HISTORIES of modern painting conventionally start with Paul Cézanne (1839-1906); and yet his relation with subsequent avant-garde artists is charged with contradiction. The Budapest exhibition “Cezanne to Malevich” (the gallery and the artist’s descendants prefer the spelling of the artist’s name without the conventional accent, reflecting his own use of dialect) reminds us that it is less he who influenced them than they who reinterpreted him.
The story of (mis-)appropriation is usually told in terms of discordant visual philosophies. Where Cézanne dialogued freely with classical tradition in paintings of classical Arcadia, such as The Large Bathers (1898), subsequent modernists simply ignored it. Where Cézanne used geometric accentuation to anchor perception of real objects, Cubists used real objects to celebrate geometry, and Mondrian dispensed with external referents entirely in favour of mathematical abstraction.
The exhibition relates this familiar revisionist account of Cézanne well, while extending it geographically to cover the less familiar topic of the artist’s reception in Central and Eastern Europe. The display culminates in an exploration of the work of the Russian “Suprematist” painter Kazimir Malevich (1879-1935).
© photo MASP João MusaPaul Cézanne (1839-1906), Madame Cézanne in Red, 1888-90, Collection Museu de Arte de São Paulo Assis Chateaubriand, São Paulo, Brazil
The enthusiastic early avant-garde reception of Cézanne in Moscow was typified by Malevich, who wrote that “In the personality of Cézanne our history of painting reaches the apogee of its development.” In Self-portrait and Portrait of Piotr Konchalovsky, (1910), Ilya Mashkov (1881-1944) placed a work entitled Cézanne beside the Bible on the shelf behind him.
Nevertheless, for others, the response to this new stimulus from France was, paradoxically, a turning away from Western pictorial tradition — and even from Cézanne himself. “Long live the splendid East! . . . Long live nationality! We stand against the West. . . Today it is Cézanne and Picasso against whom we must fight!” thundered Mikhail Larionov (1881-1944) in a 1913 manifesto.
Larionov and his sympathisers would proceed to dig deep into the traditions of Russian decorative art and Orthodox iconography, provocatively drawing the vernacular into the gallery and the sacred into the secular sphere. Those currents combine in Larionov’s Venus of 1912, where, scandalously, the erotic mythological subject appears on an icon-like ground of golden yellow, while the scenery is suggested by using sparse motifs from Russian folk tradition.
There is a certain irony here. Larionov sought to escape Cézanne by, unwittingly following his own path of ressourcement. The exhibition reminds us that Cézanne was equally inspired by domestic ecclesial tradition. His extensive study of figurative bosses in the medieval parish churches of Aix-en-Provence shaped his own remoulding of facial representations, as evident from portraits of his son Paul (1885) and wife, Hortense (c.1890).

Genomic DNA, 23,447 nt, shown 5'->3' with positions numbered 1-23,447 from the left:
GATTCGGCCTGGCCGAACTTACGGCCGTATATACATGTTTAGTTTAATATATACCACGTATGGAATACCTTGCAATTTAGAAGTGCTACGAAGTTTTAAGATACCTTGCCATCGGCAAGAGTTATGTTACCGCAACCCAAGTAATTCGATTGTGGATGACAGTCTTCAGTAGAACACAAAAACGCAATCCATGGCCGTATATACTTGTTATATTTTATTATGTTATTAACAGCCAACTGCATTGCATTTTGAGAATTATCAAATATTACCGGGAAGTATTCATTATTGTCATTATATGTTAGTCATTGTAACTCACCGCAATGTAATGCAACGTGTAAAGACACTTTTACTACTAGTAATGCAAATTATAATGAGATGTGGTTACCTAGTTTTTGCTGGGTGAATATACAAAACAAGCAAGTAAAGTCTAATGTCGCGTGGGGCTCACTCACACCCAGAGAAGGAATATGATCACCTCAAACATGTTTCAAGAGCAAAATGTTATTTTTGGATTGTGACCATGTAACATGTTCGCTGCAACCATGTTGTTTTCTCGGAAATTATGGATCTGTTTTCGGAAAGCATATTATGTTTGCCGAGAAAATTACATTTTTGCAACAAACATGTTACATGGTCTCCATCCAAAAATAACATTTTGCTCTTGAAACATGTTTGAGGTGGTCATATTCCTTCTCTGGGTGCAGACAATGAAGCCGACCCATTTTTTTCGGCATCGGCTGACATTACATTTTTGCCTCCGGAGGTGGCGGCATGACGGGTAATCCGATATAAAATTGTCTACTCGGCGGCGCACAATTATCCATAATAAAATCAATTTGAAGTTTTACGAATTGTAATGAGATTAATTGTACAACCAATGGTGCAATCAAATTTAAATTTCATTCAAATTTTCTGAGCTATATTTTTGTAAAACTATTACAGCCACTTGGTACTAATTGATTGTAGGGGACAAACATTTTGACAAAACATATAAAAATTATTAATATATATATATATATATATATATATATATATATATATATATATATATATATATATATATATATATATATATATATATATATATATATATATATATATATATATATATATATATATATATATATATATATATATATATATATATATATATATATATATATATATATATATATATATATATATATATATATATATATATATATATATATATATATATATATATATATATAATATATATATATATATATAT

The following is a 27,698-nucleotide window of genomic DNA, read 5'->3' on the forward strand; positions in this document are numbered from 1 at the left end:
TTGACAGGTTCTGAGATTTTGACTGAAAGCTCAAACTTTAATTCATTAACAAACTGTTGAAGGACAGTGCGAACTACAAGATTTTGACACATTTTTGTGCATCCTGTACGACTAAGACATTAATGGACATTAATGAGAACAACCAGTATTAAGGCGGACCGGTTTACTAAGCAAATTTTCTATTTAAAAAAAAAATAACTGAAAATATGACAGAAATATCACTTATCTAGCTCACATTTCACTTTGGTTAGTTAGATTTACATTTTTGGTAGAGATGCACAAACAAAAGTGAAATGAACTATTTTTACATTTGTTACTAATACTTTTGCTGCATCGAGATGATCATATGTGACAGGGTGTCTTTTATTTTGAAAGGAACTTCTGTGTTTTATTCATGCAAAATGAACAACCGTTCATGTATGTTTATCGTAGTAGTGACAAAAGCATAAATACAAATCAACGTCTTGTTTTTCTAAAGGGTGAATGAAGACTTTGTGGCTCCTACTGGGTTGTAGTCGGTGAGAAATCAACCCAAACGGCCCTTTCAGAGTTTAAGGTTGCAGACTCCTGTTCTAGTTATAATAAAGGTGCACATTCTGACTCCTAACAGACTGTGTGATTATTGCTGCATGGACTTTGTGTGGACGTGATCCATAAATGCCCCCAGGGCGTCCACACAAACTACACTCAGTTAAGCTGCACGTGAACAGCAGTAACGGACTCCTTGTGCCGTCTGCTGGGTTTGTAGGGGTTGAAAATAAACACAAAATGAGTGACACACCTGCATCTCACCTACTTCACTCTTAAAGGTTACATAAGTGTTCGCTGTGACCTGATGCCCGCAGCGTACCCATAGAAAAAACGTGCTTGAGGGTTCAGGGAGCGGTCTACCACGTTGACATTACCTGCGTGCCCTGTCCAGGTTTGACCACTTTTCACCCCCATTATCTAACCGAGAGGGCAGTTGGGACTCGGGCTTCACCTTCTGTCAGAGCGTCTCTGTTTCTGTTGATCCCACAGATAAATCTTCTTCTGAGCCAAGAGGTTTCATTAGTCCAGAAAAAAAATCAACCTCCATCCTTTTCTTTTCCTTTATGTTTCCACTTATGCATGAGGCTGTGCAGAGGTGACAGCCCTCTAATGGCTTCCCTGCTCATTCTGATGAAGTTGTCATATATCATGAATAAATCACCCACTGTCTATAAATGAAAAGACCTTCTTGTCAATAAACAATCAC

Malevich, conversely, stayed closer to Cézanne in his proclaimed sympathy, but, ironically, moved further from him in the loosening of representational convention. His work evinces a complex negotiation with both Cézanne’s legacy and Christian belief.
In White Square and Plan for Dissolution (1918), the subject seems to be a grave, and the dissolving upper rectangle spreading beyond the edge of the sheet might (as the catalogue suggests) “be taken for a mystical substance, as if it were a soul leaving a body”.
Collection Stedelijk Museum AmsterdamKazimir Malevich (1879-1935), Mystic Suprematism (Red Cross on Black Circle), 1920-22, Stedelijk Museum, Amsterdam
Mystic Suprematism (Red Cross on Black Circle) (1920-22) suggests the death of faith itself more than that of one of the faithful. Leaning crosses are a familiar sight in Orthodox graveyards, but the violent red recalls the 1917 Soviet Revolution, whose force has detached the minor cross bars, which lie scattered round about. The black halo suggests the eclipse of metaphysical belief itself.
What the exhibition might have explored more thoroughly is the contrast between Cézanne’s view of art as a gateway to the spiritual (in a proper sense iconic) and the tendency of his exponents and followers to see the artistic process and its fruits as spiritual in and of themselves.
In his pioneering 1913 study Cézanne und Holder (quoted in the catalogue), Fritz Burger wrote of Cézanne in terms that speak of a spirituality beyond theism, arguing that he “shows us the grave, solemn face of the cosmos everywhere behind the trivial details”, and speaking even of “a darkening veil of mystery spreading over the luminous freshness of vitality”. The Dutch abstractionist Van Doesburg would go further in 1915, asserting: “The new style . . . represents the absolute, the eternal, God. As such, the new practice of art is a priesthood in the universal sense of the word.”
These interpretations, however, ignore Cézanne’s own biography. He first learned drawing under the supervision of his high-school instructor, the Spanish monk Joseph Gilbert. Though Cézanne’s adult Catholic practice was intermittent, he returned to it from 1891 with ardour — sustained throughout his last 15 years.
The significance of these facts for understanding his art is evident from his own claim. “When I judge art, I take my painting and put it next to a God-made object like a tree or flower. If it clashes, it is not art.”
Contemplating this background will help us to appreciate better why Cézanne never himself slipped fully across the line from Arcadia to abstraction.
“Cezanne to Malevich: Arcadia to Abstraction” is at the Museum of Fine Arts, 1146 Budapest, Dózsa György út 41, Budapest, until 13 February. www.mfab.hu